How To Dry Cloth Nappies In The Winter
*Contains Affiliate Links
The summer is over and the chillier days are now upon us which can only mean one thing— cloth nappies are harder to dry!! This is when a lot of cloth parents begin to worry, when they may start to run out due to lack of space for drying and when cloth can become overwhelming. It is so different to using cloth in the summer so how can you dry cloth nappies in the winter?
Don’t Completely Ditch That Washing Line
Ok so it may be cooler but as long as it isn’t raining, you can still dry your nappies outside on a line. A good breezy day will obviously dry them that bit quicker but even if you only get them outside for a while and finish your drying inside, it will certainly help with the process.
Have Enough Airers
Having the adequate amount of airers to take both your nappies and clothes is obviously a very important factor but space can often be a problem. There are lots of varities of airers now available on the market so you should easily be able to find a selection to work perfectly in your home.
Get Them Up High
We all know that heat rises so your best bet for increasing drying time indoors is to get those nappies, inserts, boosters and wipes up high. Purchase an item like a socktopus that can be hung from a curtain rail or over a door. These are a great space saver and allow the air to get around all of the nappy or insert. Another amazing option I have seen is a Pulley Maid like this one here. This can go on any ceiling in the house, be lowered to pop your laundry onto and then lifted up and out of the way.
Use An Upstairs Bedroom
To get even higher, if you have a bedroom upstairs that you can use or spare room or office etc. take full advantage of this space. Pop clothes airers in there, use your socktopus or install a wall airer to reduce the amount of floor area you are taking up.
The use of a dehumidifier will help your nappies to dry as it removes the damp from the air and circulates clean air making your home a far better environment for drying in the winter months.
You May Also Like:
We all know that heat plus PUL does not mix so when it comes to using heat sources in your home you need to be careful. If you have radiators, you can safely place wipes straight on to these but it can be a bit risky with a cloth nappy unless you keep the temperature nice and low. Instead, purchase a radiator airer that can hang over the top of your radiator and keep your cloth nappies at a safe distance.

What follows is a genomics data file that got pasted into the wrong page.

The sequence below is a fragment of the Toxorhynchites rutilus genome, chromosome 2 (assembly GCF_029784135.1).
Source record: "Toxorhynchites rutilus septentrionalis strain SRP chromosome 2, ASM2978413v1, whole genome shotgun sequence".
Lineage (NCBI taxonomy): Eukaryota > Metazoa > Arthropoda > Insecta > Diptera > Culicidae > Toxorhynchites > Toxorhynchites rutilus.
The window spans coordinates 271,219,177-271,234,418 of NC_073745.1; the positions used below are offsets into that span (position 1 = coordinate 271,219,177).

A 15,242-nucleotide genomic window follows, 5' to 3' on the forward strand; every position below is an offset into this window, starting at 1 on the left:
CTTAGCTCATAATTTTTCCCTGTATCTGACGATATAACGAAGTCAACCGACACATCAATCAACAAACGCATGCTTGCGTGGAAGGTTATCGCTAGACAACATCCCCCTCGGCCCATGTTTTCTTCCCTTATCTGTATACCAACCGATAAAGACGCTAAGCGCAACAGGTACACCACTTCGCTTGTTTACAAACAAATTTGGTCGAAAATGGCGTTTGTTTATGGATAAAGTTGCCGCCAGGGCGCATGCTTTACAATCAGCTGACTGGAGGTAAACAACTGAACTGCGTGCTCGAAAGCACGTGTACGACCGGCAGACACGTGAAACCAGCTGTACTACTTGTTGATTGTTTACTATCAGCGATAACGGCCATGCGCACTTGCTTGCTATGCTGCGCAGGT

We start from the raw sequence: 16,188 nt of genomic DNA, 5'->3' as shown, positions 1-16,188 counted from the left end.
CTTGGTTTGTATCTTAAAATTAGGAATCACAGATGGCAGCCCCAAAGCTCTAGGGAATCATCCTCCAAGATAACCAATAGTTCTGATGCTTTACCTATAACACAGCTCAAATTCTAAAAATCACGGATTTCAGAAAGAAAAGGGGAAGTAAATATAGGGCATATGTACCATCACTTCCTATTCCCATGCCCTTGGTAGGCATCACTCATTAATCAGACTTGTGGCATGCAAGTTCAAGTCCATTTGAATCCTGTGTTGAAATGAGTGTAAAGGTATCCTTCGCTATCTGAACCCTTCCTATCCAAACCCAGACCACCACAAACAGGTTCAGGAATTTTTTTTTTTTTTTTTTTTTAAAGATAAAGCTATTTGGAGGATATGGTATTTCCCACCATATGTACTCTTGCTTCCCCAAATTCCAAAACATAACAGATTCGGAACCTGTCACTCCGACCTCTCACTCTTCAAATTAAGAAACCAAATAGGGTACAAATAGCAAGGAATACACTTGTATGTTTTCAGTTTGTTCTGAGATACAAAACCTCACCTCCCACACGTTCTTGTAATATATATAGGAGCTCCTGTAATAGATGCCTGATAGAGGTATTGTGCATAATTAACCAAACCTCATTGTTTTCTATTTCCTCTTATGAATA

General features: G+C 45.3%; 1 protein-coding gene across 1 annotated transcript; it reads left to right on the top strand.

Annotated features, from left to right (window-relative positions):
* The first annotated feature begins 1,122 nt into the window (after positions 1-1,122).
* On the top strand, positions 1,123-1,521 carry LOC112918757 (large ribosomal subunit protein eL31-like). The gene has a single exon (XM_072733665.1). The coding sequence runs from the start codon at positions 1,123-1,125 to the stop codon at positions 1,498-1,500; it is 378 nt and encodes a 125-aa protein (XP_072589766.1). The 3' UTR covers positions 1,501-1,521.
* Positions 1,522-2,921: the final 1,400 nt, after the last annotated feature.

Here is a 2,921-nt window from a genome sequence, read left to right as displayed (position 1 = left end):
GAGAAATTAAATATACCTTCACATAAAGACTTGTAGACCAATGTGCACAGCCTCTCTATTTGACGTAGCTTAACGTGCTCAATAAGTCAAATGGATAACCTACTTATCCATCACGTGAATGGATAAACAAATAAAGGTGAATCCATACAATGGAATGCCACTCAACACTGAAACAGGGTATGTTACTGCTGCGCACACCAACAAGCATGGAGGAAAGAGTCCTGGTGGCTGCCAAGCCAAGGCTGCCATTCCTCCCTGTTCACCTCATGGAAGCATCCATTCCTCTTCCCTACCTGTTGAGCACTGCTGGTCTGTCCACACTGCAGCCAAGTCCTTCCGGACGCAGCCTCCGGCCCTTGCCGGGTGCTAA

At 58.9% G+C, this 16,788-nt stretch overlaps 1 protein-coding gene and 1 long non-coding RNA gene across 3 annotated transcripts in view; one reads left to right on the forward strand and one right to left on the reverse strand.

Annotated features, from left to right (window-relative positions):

Placing your airer in front of an electric, gas or open/log burner fire will help to speed up the drying process but just be sure to rotate it every now and then to prevent any nappies from overheating.
If you have an AGA, these give out a lovely consistent warmth and placing your nappies around one or even on the top for a short while (the inside being face down) will really help to dry them more quickly.
An airing cupboard is a great place to pop your nappies inside to get dry. Grab your socktopus and peg up your nappies and inserts, hanging it away from the water tank, preferably above it where the heat rises to.
When we went on our recent holiday to Cornwall, we stayed in a very old stone cottage and my nappies just weren’t drying. They had a heated airer which gave out a very low constant heat and it worked wonders. I made sure that I didn’t place the PUL directly onto the rungs and didn’t leave them on long enough to overheat and also didn’t go out leaving them on there. I’m not sure if this would eventually cause issues, but to improve drying times it may be worth the investment.
Tumble dryers aren’t ever really recommended as a drying choice for cloth nappies but sometimes, as we all know, needs must. If you really need to use one, use the lowest setting you can and only do a short cycle.
What Other Tips Are There?
My other tips would be to wash more regularly to ensure that you always have some nappies to hand. I would also perhaps invest in more inserts as these tend to be what take the longest to dry as well as using more pocket nappies (again if possible) as their shells dry very fast. If your collection is very small and you are worried you won’t get enough dry in time, you could try buying flats/terries and wraps as an alternative to your pocket or all in ones etc. They are a cheaper option and wraps can easily be reused without needing a wash.
Hopefully I’ve given you plenty of options to think about and that some will help you to dry your cloth nappies in the winter. If you think I’ve missed any, please do let me know in the comments so that others can read those too.
*This post contains Amazon affiliate links, for further information on this please refer to my disclosure page.
Pin for later:
If you enjoyed this post you can follow more of our life, opinions and antics over on Facebook, Twitter, YouTube and Instagram. Plus feel free to come and join in with my parenting group ‘From One Parent to Another’ on Facebook.
If you’d like to contact me you can either leave me a comment or drop me a line via my contact me page.
For other topics similar to this one check out these suggestions below…
One thought on “How To Dry Cloth Nappies In The Winter”
This will be so useful for us when the baby arrives! At the beginning we thought it would be impossible to dry all the diapers and wipes we invested, but you showed us that are actually multiple ways, just gotta get creative :p
Have a magical week,